22 February 1930: Fishery Cruiser Norna Reaches St Kilda, sick woman removed to Glasgow. The second attempt by Dr Shearer, of the Department of Health for Scotland, to reach St Kilda proved successful last weekend. The Fishery Cruiser Norna, which was commissioned for the voyage on this occasion, left Leith for the West Coast via the Pentland Firth. Dr Shearer joined the cruiser at East Loch Tarbert, Harris, Dr Shearer accompanied by Dr MacLean, a local practitioner, went on board the Norna which left Lochmaddy at six o’clock on Sunday afternoon.

Stormy weather was encountered in the voyage to St Kilda, but it fortunately improved when the cruiser had reached the east side of the island. The sea was somewhat choppy, and as it was low tide a landing could not be made at the pier. A rowing boat left the island and conveyed the two doctors ashore from the Norna. They took with them 23 bags of mails that had been for some months overdue, and their arrival with these was received with jubilation on the part of the islanders. A Gaelic service was in progress at the time, but on the sounding of the Norna’s siren it was brought to a close. Dr Shearer, who is well known among the islanders, having made several visits to St Kilda, was warmly received. He made a tour of inspection, remaining four hours on the island. There had been some doubt on the approach as to whether a landing could be effected.  Had there been more wind at the time, it might have been very difficult, or perhaps impossible.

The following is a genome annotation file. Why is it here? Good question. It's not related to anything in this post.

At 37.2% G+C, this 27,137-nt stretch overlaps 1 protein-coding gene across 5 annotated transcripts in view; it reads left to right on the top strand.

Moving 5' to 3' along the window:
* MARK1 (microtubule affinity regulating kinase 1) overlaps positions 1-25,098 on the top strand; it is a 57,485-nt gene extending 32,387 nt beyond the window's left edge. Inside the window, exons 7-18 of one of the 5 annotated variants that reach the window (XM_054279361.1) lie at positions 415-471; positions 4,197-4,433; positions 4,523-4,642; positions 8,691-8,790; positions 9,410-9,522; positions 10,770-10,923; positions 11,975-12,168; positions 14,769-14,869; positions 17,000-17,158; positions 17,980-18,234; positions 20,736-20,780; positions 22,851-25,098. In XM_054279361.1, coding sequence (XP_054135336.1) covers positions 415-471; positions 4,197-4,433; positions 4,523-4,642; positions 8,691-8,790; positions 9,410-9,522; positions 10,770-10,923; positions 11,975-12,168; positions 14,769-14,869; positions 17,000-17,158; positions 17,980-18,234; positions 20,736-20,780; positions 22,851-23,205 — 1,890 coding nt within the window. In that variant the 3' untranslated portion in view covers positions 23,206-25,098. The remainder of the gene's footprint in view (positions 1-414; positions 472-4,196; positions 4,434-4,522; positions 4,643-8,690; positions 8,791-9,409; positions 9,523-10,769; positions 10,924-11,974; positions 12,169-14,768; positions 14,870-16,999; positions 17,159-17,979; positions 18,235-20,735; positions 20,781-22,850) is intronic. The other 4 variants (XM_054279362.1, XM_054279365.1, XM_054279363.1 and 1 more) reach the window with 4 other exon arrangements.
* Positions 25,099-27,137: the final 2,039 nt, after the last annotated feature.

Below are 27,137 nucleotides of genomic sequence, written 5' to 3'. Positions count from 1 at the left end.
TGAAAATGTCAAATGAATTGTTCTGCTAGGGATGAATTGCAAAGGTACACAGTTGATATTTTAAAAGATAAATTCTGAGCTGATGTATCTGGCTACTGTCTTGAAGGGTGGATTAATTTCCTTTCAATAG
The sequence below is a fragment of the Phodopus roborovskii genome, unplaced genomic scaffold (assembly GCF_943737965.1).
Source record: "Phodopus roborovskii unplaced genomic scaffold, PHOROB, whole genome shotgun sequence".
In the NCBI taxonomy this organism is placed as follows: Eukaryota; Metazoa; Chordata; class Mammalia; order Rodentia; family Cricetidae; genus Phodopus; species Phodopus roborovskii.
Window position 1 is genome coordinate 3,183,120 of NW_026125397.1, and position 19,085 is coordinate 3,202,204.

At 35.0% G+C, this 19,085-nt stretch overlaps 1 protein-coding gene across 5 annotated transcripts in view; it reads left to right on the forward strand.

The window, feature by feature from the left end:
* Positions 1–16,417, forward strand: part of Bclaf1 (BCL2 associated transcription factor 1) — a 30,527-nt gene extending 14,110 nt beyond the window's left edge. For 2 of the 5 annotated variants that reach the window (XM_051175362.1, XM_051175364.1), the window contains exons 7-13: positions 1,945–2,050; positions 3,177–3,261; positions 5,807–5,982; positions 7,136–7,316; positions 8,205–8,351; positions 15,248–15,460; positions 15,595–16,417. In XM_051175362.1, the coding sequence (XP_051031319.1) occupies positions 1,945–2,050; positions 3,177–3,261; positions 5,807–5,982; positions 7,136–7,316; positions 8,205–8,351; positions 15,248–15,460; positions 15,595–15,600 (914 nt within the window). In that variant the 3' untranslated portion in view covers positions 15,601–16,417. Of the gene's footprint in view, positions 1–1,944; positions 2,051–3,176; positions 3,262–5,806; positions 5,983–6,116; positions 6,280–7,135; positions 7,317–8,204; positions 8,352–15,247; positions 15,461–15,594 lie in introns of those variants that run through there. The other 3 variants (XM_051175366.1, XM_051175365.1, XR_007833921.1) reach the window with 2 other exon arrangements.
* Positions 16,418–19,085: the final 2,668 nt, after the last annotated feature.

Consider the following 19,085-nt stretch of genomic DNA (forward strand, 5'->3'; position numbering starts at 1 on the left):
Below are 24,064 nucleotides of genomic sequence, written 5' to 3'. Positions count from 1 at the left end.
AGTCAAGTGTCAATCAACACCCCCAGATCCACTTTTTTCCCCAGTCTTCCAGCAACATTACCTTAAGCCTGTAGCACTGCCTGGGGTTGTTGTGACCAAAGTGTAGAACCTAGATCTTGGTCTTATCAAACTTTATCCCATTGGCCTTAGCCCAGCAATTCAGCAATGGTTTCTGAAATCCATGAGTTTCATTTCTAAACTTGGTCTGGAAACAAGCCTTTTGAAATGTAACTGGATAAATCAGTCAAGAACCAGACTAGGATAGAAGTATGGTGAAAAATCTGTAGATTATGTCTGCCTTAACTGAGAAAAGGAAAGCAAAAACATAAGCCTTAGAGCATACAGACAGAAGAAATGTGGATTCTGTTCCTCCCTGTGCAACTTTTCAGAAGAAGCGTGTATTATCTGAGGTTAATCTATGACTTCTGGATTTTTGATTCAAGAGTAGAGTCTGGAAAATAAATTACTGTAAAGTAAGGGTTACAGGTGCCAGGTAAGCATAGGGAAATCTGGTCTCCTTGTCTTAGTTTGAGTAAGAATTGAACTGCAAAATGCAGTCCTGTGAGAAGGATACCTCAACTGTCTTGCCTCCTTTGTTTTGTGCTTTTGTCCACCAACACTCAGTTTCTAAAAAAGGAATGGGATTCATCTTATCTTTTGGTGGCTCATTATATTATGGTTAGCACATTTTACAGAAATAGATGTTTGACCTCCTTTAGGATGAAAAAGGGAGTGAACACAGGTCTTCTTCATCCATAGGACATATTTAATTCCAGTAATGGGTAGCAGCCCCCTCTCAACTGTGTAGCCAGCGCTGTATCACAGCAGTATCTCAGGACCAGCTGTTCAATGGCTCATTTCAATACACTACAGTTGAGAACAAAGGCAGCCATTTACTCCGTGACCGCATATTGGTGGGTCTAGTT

21 June, 1930: Letter entitled: Evacuation of St Kilda:

Sir,  As it has been decided to remove the inhabitants from St Kilda before the end of this summer, and no place is mentioned for their migration, I would suggest the island of Rona in the Inner Hebrides would form an ideal settlement. This island, which is half a mile to the north of the Island of Raasay, had a population of 176 in 1882, while today there are only two families and the Lighthouse attendants, the crofters having removed a few years ago to the south end of Raasay, where the Board of Agriculture found small holdings for them.

Rona Island, notwithstanding its uninviting appearance, is quite fertile, with many oases and good pastures for sheep and cattle rearing. It has a modern school and dwelling house attached, together with a small church and missionary house, and I believe some of the evacuated houses which were of modern construction are in good state of preservation, all now likely to go to ruins.

The island is one of the best harbours in the Western Isles and is situated in fine fishing grounds. Lobsters are plentiful and would be a profitable source of income to the settlers. Although the island is almost tenantless, save for the Lighthouse attendants, it has a mail delivery from Raasay three times a week, while a cargo boat calls fortnightly, or whenever required. Rona, I am convinced, would strongly appeal to the St Kildans as it has much of the natural features of their own beloved St Kilda, and as it is the property of the Board of Agriculture, containing a school and church, etc., the transplantation of the St Kildans could be carried out with very little expense. I am etc, Jno Nicolson.

21 June, 1930: Report: St Kilda – A Hurried Decision to Evacuate

It seems ordained that the island is to be evacuated and the population transferred to other parts. We would have thought that some sort of legislative  procedure would have been necessary for such a wholesale removal, but our masters have great powers in these times. Where the islanders would like to go, and how they will be received by the people with whom they will be merged, are questions which will come up again.

To be continued.